A non-scanning UV spectroradiometer for long-term measurements in polar regions

oschrems [ at ] awi-bremerhaven.de


Spectral UVB irradiance (280-320 nm) is being monitored at the NDSC primary site at Ny-Alesund, Spitsbergen (78.9° N, 11.9° E) and at the German Antarctic Neumayer Station (70.65° S, 8.25° W, complementary NSDC site) by the Alfred Wegener Institute for Polar and Marine Research (AWI). A third polar site operated by AWI, where spectral UV irradiance is monitored, is the Dallmann Laboratory/Jubany Station at the Antarctic Pensinsula (62° 14 S, 58° 40W).The UVB-spectroradiometer is based on a Bentham DTM150 double monochromator and a Microchannel Photomultiplier Plate with 32 channels. Additional instruments were installed at Ny-Alesund in 2000 and at Neumayer station in 2001 to cover also the UVA range (320-400 nm) of the solar spectrum. This instrument contains a single monochromator as the dynamic range is low in the UVA compared to the UVB. The detector is a photodiode array with 256 detection channels. Single spectra can be taken every second. In routine operation the spectra are stored as 5-minute averages.Currently, the UV spectroradiometer is in the NDSC research mode. Since Ny-Alesund is a primary NDSC site and Neumayer station a complementary NDSC site, it is also desirable for the measurements of spectral UV irradiance to comply with the NDSC spectral UV specifications. Thus, the main focus is directed to the characterization of the instrument and its performance.Procedures for quality control have been developed and applied to check the data quality. At the Arctic site in Ny-Alesund, the UV spectroradiometer is returned every winter to the home laboratory in Bremerhaven, Germany, for recalibration. Until 2004, the recalibration was performed in the radiation laboratory with a 1000 W FEL lamp traceable to PTB. In 2005 the main standard has been replaced by a horizontal DXW lamp, also traceable to PTB. This change in lamp type was necessary due to the design of the instrument. The instruments at the two Antarctic sites, Neumayer and Dallmann, are also exchanged on a regular basis for recalibration. During operation at the polar sites, the sensitivity and wavelength stability of the instrument is checked regularly by the station staff.Sensitivity changes due to transport are monitored with a mobile calibration unit. This calibration unit includes a 150 W tungsten halogen lamp which is contained inside a lamp housing. The lamp housing was especially designed for our instruments. It is cylindrical with a diameter of about 15 cm and a height of 35 cm. The inner surface is coated with a non-reflecting black matt varnish. During operation this lamp housing is ventilated from outside to prevent overheating and thus an instability of the lamp. The portable power supply has an internal data storage, where the voltage across the lamp and the current through the lamp can be recorded. This way, the performance of the mobile calibration lamp can be monitored as well.Time series of daily doses of UVB, UVA, and erythemal irradiance will be shown for all three polar sites. Differences in the UV radiation climate will be pointed out. At two of these sites the measured UV irradiance are not only important with respect to establishing a UV climatology. They are also important for studies of UV effects on biological systems. At Ny-Alesund and Dallmann, effects of UV radiation on different species of algae are investigated by a biological research group of AWI. This group at our institute further underlines the importance and need to conduct measurements of spectral UV radiation in polar regions.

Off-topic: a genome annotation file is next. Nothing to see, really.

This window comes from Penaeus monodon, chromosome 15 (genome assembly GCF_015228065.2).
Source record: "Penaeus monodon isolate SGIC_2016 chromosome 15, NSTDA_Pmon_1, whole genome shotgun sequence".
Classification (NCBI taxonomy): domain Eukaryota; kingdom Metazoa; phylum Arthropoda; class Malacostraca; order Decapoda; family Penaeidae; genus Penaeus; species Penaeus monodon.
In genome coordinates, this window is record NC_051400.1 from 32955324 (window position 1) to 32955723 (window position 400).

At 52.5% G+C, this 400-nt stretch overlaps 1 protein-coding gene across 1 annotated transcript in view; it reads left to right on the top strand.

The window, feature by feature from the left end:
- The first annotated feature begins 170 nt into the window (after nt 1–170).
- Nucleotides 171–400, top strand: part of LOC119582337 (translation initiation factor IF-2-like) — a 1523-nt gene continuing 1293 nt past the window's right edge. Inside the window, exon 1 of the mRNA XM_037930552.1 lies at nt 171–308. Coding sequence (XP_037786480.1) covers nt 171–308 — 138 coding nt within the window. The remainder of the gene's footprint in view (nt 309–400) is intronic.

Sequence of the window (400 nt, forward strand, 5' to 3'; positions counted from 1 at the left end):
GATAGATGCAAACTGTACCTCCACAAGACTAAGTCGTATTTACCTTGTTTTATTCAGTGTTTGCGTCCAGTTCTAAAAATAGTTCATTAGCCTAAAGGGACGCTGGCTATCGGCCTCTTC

Item Type
Conference (Poster)
Peer revision
Not peer-reviewed
Publication Status
Event Details
6th Workshop on Ultraviolet Radiation Measurements, 20-21 October, Davos, Switzerland..
Eprint ID
Cite as
Wuttke, S. , Schrems, O. , Hanken, T. and Wiencke, C. (2005): A non-scanning UV spectroradiometer for long-term measurements in polar regions , 6th Workshop on Ultraviolet Radiation Measurements, 20-21 October, Davos, Switzerland. .


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